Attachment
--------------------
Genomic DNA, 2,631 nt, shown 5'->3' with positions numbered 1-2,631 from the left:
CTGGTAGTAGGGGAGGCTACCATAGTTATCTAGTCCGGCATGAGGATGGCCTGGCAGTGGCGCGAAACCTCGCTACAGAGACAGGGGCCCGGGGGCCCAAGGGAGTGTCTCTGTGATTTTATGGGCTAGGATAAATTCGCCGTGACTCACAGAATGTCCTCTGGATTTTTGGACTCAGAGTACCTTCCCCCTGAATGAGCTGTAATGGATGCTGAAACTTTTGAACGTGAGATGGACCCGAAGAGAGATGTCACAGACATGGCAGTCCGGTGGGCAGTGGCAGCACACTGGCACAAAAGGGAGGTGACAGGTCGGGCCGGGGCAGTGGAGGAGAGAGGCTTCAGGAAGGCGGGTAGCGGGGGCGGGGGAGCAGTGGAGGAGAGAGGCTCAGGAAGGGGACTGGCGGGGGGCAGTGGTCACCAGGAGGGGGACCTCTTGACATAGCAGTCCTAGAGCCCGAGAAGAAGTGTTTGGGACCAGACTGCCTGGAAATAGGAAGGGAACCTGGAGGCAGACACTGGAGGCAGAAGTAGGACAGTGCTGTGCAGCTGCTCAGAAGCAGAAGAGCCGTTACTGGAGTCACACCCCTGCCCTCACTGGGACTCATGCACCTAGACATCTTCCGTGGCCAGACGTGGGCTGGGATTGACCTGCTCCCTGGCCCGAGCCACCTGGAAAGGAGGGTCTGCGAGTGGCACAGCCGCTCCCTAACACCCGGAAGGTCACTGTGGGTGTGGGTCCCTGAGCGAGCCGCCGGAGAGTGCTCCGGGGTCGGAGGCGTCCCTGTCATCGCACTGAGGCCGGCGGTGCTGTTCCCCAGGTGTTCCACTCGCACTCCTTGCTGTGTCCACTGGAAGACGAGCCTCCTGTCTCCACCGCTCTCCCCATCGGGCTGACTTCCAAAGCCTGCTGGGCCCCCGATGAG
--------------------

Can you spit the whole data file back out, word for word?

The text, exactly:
Genomic DNA, 2,631 nt, shown 5'->3' with positions numbered 1-2,631 from the left:
CTGGTAGTAGGGGAGGCTACCATAGTTATCTAGTCCGGCATGAGGATGGCCTGGCAGTGGCGCGAAACCTCGCTACAGAGACAGGGGCCCGGGGGCCCAAGGGAGTGTCTCTGTGATTTTATGGGCTAGGATAAATTCGCCGTGACTCACAGAATGTCCTCTGGATTTTTGGACTCAGAGTACCTTCCCCCTGAATGAGCTGTAATGGATGCTGAAACTTTTGAACGTGAGATGGACCCGAAGAGAGATGTCACAGACATGGCAGTCCGGTGGGCAGTGGCAGCACACTGGCACAAAAGGGAGGTGACAGGTCGGGCCGGGGCAGTGGAGGAGAGAGGCTTCAGGAAGGCGGGTAGCGGGGGCGGGGGAGCAGTGGAGGAGAGAGGCTCAGGAAGGGGACTGGCGGGGGGCAGTGGTCACCAGGAGGGGGACCTCTTGACATAGCAGTCCTAGAGCCCGAGAAGAAGTGTTTGGGACCAGACTGCCTGGAAATAGGAAGGGAACCTGGAGGCAGACACTGGAGGCAGAAGTAGGACAGTGCTGTGCAGCTGCTCAGAAGCAGAAGAGCCGTTACTGGAGTCACACCCCTGCCCTCACTGGGACTCATGCACCTAGACATCTTCCGTGGCCAGACGTGGGCTGGGATTGACCTGCTCCCTGGCCCGAGCCACCTGGAAAGGAGGGTCTGCGAGTGGCACAGCCGCTCCCTAACACCCGGAAGGTCACTGTGGGTGTGGGTCCCTGAGCGAGCCGCCGGAGAGTGCTCCGGGGTCGGAGGCGTCCCTGTCATCGCACTGAGGCCGGCGGTGCTGTTCCCCAGGTGTTCCACTCGCACTCCTTGCTGTGTCCACTGGAAGACGAGCCTCCTGTCTCCACCGCTCTCCCCATCGGGCTGACTTCCAAAGCCTGCTGGGCCCCCGATGAG